Anyway the 19% current headline lead is BALLS! The only poll that counts is on 12th December.

    Do we really need to wonder why such magical thinking is going on in the Obsessive Groaniad?

    • Hatuey

      I had a look at this briefly earlier. Over-representing Tory voters by 7.6% couldn’t possibly explain a 19% lead.

      I think there’s lag in the system and, as you point out, the survey was conducted before the Friday night QT leadership program. Also, the Labour manifesto has just been released and I think it represents a sea change in terms of the focus and scope of the politics of the campaign.

      It takes time for these things to filter down but it’s noteworthy that the Tories are frightened that people start talking about bread and butter issues, rather than Brexit, as per Labour’s domestic agenda.

      Anyway, I think your conclusion is more or less good. This will be a lot closer than is being suggested. I thought opinium was the Observer’s platform but I don’t suppose it matters since the guardian is equally biased and nobody really cares what any of them say…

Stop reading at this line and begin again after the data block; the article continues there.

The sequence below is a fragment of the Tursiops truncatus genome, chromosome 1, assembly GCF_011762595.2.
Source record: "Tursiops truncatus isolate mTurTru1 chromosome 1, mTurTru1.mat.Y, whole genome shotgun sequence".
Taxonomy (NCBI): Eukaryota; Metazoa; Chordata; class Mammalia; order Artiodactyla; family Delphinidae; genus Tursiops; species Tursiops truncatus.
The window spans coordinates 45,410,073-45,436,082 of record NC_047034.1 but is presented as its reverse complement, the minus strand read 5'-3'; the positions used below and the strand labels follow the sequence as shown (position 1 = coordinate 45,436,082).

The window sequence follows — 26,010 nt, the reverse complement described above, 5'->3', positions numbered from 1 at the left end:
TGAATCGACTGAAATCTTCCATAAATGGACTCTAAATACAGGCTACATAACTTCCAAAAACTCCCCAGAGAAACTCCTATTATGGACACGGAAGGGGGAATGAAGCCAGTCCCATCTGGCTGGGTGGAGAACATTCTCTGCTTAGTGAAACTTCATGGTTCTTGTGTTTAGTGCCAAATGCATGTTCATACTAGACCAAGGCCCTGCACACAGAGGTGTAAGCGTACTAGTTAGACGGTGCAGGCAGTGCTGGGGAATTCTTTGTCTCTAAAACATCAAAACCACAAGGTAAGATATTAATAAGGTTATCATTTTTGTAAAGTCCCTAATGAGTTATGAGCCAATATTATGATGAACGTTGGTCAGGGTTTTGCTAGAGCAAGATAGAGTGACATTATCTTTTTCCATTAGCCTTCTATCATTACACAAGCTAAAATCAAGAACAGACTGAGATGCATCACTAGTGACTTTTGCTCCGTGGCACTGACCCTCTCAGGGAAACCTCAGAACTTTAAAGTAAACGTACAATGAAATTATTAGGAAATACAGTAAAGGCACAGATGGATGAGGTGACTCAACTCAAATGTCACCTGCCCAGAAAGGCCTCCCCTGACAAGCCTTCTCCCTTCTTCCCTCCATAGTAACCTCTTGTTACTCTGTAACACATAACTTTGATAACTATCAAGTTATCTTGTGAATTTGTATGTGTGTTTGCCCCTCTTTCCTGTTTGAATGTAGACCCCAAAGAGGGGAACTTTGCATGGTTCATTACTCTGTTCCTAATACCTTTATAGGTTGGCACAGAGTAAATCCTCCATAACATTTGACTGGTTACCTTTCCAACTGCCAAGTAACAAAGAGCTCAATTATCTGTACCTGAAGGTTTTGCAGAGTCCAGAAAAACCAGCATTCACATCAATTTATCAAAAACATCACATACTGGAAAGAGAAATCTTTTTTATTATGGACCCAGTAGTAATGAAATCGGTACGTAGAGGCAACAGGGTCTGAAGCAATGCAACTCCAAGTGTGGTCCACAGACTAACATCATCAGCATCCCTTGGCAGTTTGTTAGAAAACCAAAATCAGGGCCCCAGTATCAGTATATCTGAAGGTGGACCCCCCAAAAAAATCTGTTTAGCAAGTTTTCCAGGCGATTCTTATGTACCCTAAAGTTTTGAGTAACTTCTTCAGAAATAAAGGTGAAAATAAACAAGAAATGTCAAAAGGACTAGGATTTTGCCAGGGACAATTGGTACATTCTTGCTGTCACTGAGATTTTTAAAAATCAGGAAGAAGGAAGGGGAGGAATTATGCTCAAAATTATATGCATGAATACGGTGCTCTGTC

• Michael

        I think it’s easier than that. I think they make it up. Too many people have been savaged by the Tories or have witnessed Tory savagery, while too few gained from it. They do not have the numbers but no poll will tell us that.

        How can anybody know how many people they ask and what answers they gave and how those answers are manipulated? They lie because they don’t have to account for their lying. They’re meant to shape opinion not record it, and if enough mugs are influenced by them it becomes an accepted form of election rigging. How else can they say the people prefer that a-hole Johnson? There is none.

        • Hatuey

          Yes Michael, that’s true but history suggests it’s tories who lie most because they are ashamed to vote Tory.

      • Dungroanin

        They assign the ‘haven’t decided yet’ numbers mostly to the tories.